College sophomore, Vince*, recognizes the unforeseeable nature of these drugs and chooses to avoid them.
“I’m afraid that I’m going to be one of those weird tweakers. I feel like I’ve got a lot of demons deep down inside, [and psychedelics will] just release them.
Suzanne had such a startling experience in the first week of her sophomore year that she took a year and a half break from hallucinogens.
“I took three hits of acid instead of my regular two hits, and it just turned out to be really strong.”
According to Suzanne, she and her friends decided to trip on her campus lawns, but the trip turned sour after a group of RAs asked them if they wanted to join their game of catch. “We were all super strung out so we had to say no, and we all just sounded really weird and nervous when we were talking to them, and it just kind of set off a weird mood,” she remembers.
“But the real bad part came when one of my friends freaked out, and if one person freaks out, it freaks everyone out ‘cause you’re just like a group, you know?”
Humphrey Osmond, co-author of the 1970’s book Psychedelics, brings up the fact that drugs are seen as dangerous because of the modern concept of the drug addict—of “an individual so enslaved by his need to escape reality… that he seeks these dangerous substances to the exclusion of the more conventional activities that keep society functioning.”
Although LSD and mushrooms have no addictive chemicals, they have been linked to several deaths, many of which have been suicides. For example, the 1991 Chicago case in which Kirstie McDonald, 15, fatally shot herself in the stomach after ingesting LSD, according to the Chicago Tribune.
However, Millie believes psychedelics can be completely safe if they are used properly.
“I think you should always know how much you’re taking and let somebody know… you’re tripping. I don’t think [psychedelics are] dangerous. I’ve heard of people killing themselves on acid, [but] just take precaution so nothing goes wrong.”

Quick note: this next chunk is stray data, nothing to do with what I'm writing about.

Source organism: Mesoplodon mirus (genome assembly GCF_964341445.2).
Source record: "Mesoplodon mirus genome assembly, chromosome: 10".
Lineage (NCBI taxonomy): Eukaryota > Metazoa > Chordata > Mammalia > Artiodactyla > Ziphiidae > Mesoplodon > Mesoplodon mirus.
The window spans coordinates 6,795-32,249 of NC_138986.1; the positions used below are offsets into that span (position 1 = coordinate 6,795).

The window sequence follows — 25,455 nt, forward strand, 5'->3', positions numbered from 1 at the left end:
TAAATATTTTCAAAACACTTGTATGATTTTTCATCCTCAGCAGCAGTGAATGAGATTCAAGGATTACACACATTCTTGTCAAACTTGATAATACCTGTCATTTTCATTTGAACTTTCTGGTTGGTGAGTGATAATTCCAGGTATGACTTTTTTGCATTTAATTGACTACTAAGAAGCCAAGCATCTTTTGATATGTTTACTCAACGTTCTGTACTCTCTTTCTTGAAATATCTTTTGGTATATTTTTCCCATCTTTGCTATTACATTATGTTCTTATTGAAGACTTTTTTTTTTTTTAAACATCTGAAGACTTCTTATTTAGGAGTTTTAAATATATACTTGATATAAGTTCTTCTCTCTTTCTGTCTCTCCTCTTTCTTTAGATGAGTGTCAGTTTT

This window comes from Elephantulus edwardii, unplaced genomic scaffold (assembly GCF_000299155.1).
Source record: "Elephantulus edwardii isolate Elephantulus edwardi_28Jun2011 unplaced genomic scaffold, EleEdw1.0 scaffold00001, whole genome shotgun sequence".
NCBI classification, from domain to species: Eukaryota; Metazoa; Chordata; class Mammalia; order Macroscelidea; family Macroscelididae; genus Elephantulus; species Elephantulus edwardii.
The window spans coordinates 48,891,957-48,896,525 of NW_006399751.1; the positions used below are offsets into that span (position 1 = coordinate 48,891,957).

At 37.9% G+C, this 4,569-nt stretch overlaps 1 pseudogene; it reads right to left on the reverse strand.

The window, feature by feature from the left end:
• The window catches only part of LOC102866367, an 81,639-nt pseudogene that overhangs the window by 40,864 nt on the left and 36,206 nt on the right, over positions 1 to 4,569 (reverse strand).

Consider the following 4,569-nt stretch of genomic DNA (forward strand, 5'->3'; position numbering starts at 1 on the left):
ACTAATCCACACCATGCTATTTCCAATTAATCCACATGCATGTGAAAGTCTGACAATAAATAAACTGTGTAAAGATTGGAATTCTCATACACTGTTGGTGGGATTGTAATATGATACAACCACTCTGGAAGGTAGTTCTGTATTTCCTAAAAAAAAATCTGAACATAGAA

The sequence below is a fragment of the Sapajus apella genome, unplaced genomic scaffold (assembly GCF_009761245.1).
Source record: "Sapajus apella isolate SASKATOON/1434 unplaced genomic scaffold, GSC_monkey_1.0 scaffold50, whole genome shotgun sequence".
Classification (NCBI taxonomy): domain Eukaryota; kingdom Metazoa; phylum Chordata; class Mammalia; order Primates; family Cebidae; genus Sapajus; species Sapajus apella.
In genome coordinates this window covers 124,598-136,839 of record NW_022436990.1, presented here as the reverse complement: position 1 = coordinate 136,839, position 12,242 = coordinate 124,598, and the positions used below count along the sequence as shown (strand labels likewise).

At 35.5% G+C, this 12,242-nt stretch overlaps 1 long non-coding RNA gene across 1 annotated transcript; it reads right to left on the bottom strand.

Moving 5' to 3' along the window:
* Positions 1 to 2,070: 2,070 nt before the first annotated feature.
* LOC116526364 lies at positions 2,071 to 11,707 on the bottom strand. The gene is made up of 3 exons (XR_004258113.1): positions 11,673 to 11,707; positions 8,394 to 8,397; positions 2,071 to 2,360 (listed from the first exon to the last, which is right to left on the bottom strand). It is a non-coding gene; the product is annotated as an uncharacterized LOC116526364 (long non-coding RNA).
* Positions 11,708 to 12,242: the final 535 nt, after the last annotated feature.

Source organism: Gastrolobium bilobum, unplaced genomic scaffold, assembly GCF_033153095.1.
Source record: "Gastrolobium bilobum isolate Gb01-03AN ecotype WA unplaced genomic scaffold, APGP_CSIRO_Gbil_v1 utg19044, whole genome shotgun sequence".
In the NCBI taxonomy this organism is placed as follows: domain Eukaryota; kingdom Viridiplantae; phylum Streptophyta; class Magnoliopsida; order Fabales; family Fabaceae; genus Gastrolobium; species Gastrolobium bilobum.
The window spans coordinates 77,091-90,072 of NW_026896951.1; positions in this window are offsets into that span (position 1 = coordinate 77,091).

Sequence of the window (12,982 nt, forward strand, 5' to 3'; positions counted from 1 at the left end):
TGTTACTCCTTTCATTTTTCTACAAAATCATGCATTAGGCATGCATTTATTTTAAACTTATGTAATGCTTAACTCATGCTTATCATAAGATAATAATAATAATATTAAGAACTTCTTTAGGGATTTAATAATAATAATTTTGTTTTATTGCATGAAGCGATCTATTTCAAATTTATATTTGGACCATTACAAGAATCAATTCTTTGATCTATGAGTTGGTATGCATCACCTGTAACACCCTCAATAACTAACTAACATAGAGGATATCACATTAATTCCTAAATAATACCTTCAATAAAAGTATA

Ralph approaches ingesting mushrooms with trepidation.
“…They can shatter your stability by taking all the shit in your closet and throwing it in your face and making you deal with it for eight hours while going through it with people who are having the same experiences.”
Some trips are enlightening and some frightening, but Millie took her experimentation with mushrooms as a learning experience.
“I came to some realizations about myself and the way I was viewing myself and other people,” said Millie. “I know I tend to get hung up on little things, so I think while I was on ‘shrooms–it felt like an epiphany at the time but it was just sort of a minor realization–that these trivial things don’t really matter in the bigger picture.”
Regardless of what hallucinogens can do for you, possession of these Schedule I drugs is a felony.
“The only stigma behind it and the only danger that I see is that sometimes it opens up a reality that society doesn’t want you to see,” said Suzanne.
“Society doesn’t want you to see beyond all of the buildings that it’s made, and the highways and your office job; it doesn’t want you to see beyond that because then you would be going against the structure that they put up.”
*Names have been changed.